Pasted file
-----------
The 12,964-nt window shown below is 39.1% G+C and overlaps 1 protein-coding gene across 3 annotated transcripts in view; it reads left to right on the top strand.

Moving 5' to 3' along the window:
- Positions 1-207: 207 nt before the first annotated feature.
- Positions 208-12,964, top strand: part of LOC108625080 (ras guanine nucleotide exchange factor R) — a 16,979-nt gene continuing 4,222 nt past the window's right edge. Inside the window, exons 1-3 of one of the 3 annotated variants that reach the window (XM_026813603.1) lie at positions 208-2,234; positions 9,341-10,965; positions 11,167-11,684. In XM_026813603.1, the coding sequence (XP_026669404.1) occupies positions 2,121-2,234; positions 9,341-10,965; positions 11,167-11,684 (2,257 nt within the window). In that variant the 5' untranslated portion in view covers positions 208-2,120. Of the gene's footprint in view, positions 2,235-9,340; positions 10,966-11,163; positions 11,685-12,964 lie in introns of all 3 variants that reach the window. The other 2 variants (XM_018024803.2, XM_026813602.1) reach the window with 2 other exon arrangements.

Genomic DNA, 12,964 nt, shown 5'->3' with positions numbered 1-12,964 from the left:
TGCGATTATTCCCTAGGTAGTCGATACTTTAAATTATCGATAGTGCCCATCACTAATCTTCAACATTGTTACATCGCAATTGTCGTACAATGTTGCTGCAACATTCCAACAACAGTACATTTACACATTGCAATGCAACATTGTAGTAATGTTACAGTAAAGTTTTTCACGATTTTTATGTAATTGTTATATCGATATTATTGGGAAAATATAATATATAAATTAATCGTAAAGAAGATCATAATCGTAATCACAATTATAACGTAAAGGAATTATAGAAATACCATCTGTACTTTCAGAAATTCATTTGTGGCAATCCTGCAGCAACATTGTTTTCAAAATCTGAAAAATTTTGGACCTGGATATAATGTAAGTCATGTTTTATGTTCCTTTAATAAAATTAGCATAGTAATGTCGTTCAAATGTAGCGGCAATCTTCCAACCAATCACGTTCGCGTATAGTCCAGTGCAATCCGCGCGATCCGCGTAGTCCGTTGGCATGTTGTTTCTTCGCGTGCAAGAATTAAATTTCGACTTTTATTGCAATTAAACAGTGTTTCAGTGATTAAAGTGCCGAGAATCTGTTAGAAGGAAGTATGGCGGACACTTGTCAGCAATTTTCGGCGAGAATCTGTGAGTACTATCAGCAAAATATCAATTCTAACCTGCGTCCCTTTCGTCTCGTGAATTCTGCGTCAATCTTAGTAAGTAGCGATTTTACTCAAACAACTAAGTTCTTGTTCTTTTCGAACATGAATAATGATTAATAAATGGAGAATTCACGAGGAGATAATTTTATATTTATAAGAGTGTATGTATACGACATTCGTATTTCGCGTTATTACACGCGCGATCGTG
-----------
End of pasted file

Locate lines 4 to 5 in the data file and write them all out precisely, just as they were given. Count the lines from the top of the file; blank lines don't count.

- Positions 208-12,964, top strand: part of LOC108625080 (ras guanine nucleotide exchange factor R) — a 16,979-nt gene continuing 4,222 nt past the window's right edge. Inside the window, exons 1-3 of one of the 3 annotated variants that reach the window (XM_026813603.1) lie at positions 208-2,234; positions 9,341-10,965; positions 11,167-11,684. In XM_026813603.1, the coding sequence (XP_026669404.1) occupies positions 2,121-2,234; positions 9,341-10,965; positions 11,167-11,684 (2,257 nt within the window). In that variant the 5' untranslated portion in view covers positions 208-2,120. Of the gene's footprint in view, positions 2,235-9,340; positions 10,966-11,163; positions 11,685-12,964 lie in introns of all 3 variants that reach the window. The other 2 variants (XM_018024803.2, XM_026813602.1) reach the window with 2 other exon arrangements.

Genomic DNA, 12,964 nt, shown 5'->3' with positions numbered 1-12,964 from the left: